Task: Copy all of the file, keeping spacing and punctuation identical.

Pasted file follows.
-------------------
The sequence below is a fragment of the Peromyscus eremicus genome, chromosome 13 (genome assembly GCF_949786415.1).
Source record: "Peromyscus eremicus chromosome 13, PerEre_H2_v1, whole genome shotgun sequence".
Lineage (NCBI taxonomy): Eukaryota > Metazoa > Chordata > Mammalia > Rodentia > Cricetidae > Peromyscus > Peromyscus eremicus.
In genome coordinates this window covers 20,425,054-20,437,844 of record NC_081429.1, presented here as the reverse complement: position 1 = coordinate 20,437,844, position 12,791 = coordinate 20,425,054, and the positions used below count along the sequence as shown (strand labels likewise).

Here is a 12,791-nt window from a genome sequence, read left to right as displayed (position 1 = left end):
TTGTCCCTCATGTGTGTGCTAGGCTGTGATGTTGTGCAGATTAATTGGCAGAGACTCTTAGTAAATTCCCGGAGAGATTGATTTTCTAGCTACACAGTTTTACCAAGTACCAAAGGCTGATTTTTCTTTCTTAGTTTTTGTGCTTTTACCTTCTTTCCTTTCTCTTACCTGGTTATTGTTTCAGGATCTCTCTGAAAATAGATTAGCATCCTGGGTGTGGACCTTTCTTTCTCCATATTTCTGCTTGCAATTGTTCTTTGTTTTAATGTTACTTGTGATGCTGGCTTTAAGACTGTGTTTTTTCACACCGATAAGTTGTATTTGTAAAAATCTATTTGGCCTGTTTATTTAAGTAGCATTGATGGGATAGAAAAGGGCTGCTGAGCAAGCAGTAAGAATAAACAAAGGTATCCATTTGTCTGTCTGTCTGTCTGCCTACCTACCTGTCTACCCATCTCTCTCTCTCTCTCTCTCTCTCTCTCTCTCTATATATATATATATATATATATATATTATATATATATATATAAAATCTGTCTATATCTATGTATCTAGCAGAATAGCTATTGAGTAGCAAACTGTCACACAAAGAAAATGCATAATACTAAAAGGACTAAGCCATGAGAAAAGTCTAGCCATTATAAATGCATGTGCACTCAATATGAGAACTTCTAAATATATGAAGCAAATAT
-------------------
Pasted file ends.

The sequence below is a fragment of the Peromyscus eremicus genome, chromosome 13 (genome assembly GCF_949786415.1).
Source record: "Peromyscus eremicus chromosome 13, PerEre_H2_v1, whole genome shotgun sequence".
Lineage (NCBI taxonomy): Eukaryota > Metazoa > Chordata > Mammalia > Rodentia > Cricetidae > Peromyscus > Peromyscus eremicus.
In genome coordinates this window covers 20,425,054-20,437,844 of record NC_081429.1, presented here as the reverse complement: position 1 = coordinate 20,437,844, position 12,791 = coordinate 20,425,054, and the positions used below count along the sequence as shown (strand labels likewise).

Here is a 12,791-nt window from a genome sequence, read left to right as displayed (position 1 = left end):
TTGTCCCTCATGTGTGTGCTAGGCTGTGATGTTGTGCAGATTAATTGGCAGAGACTCTTAGTAAATTCCCGGAGAGATTGATTTTCTAGCTACACAGTTTTACCAAGTACCAAAGGCTGATTTTTCTTTCTTAGTTTTTGTGCTTTTACCTTCTTTCCTTTCTCTTACCTGGTTATTGTTTCAGGATCTCTCTGAAAATAGATTAGCATCCTGGGTGTGGACCTTTCTTTCTCCATATTTCTGCTTGCAATTGTTCTTTGTTTTAATGTTACTTGTGATGCTGGCTTTAAGACTGTGTTTTTTCACACCGATAAGTTGTATTTGTAAAAATCTATTTGGCCTGTTTATTTAAGTAGCATTGATGGGATAGAAAAGGGCTGCTGAGCAAGCAGTAAGAATAAACAAAGGTATCCATTTGTCTGTCTGTCTGTCTGCCTACCTACCTGTCTACCCATCTCTCTCTCTCTCTCTCTCTCTCTCTCTCTCTATATATATATATATATATATATATATTATATATATATATATAAAATCTGTCTATATCTATGTATCTAGCAGAATAGCTATTGAGTAGCAAACTGTCACACAAAGAAAATGCATAATACTAAAAGGACTAAGCCATGAGAAAAGTCTAGCCATTATAAATGCATGTGCACTCAATATGAGAACTTCTAAATATATGAAGCAAATAT